MEXICO CITY: “Environs du Lac Mexique”.
An attractive 18th Century manuscript map of Mexico City and environs.
Place and Year: Manuscript, [mid-18th Century].
Technique: Manuscript, pen and ink on paper (Very Good, seemingly traces of faded original colour, truncated at image border on top, manuscript text on verso), 16.5 x 13.5 cm (6.5 x 5.5 inches).
This nice little gem of a map depicts Mexico City as it appeared before the lake in which rested, Lake Texcoco, was progressively drained (a process that lasted from the 17th to 19th Centuries). Mexico City (formerly Tenochtitlan) is shown to occupy a small manmade island, one of several within the lake, which is connected to the mainland by causeways. The countryside rises above the Valley of Mexico, and features the depiction and several towns and villages.
The present map was once part of a manuscript book (long since disbound), written in a French hand that, by style and content, seems to have been composed during the mid-18th Century. The anonymous draftsman of the map appears to have copied it from a template for maps of Mexico City that commonly appeared in books through the late 17th to mid 18th Centuries. Specifically, the maps seems to bear a particular resemblance to one printed within Francisco Coreal’s, Voyages de François Coreal aux Indes Occidentales (Amsterdam: Chez J. Frederic Bernard, 1738), vol. 1, following page 56. It was then common practice for travellers and scholars to make manuscript copies of printed maps for inclusion in their own sketchbooks.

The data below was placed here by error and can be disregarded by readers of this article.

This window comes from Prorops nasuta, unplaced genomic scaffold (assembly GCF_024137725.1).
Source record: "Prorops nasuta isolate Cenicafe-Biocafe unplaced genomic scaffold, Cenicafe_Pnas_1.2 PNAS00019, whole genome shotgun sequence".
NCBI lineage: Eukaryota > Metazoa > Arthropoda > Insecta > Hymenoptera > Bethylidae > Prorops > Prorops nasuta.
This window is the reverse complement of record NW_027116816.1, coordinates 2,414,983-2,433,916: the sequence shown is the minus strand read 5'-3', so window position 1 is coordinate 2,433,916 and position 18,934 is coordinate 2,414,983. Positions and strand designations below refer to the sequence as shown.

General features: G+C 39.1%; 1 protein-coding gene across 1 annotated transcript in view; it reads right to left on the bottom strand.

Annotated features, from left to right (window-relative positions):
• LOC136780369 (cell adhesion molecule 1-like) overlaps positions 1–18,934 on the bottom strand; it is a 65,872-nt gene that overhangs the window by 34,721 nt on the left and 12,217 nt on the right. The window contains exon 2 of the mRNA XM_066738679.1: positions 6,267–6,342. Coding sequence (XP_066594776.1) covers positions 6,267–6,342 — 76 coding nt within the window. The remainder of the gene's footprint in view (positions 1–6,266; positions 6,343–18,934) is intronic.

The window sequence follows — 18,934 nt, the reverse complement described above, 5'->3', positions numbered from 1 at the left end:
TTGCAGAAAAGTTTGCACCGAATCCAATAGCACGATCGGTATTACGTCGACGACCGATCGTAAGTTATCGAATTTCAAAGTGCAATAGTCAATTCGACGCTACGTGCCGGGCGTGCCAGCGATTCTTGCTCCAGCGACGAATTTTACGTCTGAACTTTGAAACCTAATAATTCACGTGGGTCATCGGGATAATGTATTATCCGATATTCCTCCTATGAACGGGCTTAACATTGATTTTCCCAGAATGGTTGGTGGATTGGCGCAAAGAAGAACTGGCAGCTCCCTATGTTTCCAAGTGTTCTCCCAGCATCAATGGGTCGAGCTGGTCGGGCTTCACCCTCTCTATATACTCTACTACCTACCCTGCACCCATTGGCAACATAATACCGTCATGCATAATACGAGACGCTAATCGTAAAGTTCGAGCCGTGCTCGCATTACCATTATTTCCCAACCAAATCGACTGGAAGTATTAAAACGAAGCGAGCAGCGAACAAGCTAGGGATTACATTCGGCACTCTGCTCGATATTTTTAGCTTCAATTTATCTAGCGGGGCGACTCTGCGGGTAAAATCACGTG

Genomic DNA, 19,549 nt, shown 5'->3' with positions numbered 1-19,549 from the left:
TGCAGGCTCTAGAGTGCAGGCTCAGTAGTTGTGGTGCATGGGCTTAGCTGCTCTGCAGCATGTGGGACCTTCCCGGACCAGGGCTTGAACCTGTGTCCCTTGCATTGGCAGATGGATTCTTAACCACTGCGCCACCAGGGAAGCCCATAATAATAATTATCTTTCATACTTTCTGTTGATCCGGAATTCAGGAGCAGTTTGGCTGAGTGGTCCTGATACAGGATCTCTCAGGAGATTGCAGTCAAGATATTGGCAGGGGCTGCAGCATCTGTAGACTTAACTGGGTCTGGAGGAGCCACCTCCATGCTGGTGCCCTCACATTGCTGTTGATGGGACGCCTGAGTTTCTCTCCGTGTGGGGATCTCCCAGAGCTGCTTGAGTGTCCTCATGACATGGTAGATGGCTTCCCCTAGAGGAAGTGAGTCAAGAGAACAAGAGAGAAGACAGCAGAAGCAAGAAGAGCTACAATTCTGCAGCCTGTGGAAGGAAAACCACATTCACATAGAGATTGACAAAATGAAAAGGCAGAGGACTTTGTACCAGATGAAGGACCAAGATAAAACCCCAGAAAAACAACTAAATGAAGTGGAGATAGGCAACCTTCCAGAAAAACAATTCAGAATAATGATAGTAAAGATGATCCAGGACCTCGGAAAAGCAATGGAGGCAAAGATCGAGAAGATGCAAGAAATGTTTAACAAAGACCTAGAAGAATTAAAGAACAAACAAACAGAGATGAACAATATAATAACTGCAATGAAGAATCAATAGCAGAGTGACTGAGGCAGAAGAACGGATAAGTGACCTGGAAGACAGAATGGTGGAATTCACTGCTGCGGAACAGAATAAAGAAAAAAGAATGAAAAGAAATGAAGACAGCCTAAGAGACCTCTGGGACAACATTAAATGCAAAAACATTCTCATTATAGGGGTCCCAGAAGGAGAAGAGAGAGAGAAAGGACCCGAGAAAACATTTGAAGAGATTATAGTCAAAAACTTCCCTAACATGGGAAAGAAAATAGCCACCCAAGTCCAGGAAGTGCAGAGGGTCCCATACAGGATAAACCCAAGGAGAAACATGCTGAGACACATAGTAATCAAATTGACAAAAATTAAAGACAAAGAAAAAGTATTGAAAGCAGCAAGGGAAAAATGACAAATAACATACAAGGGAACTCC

Availability: In stock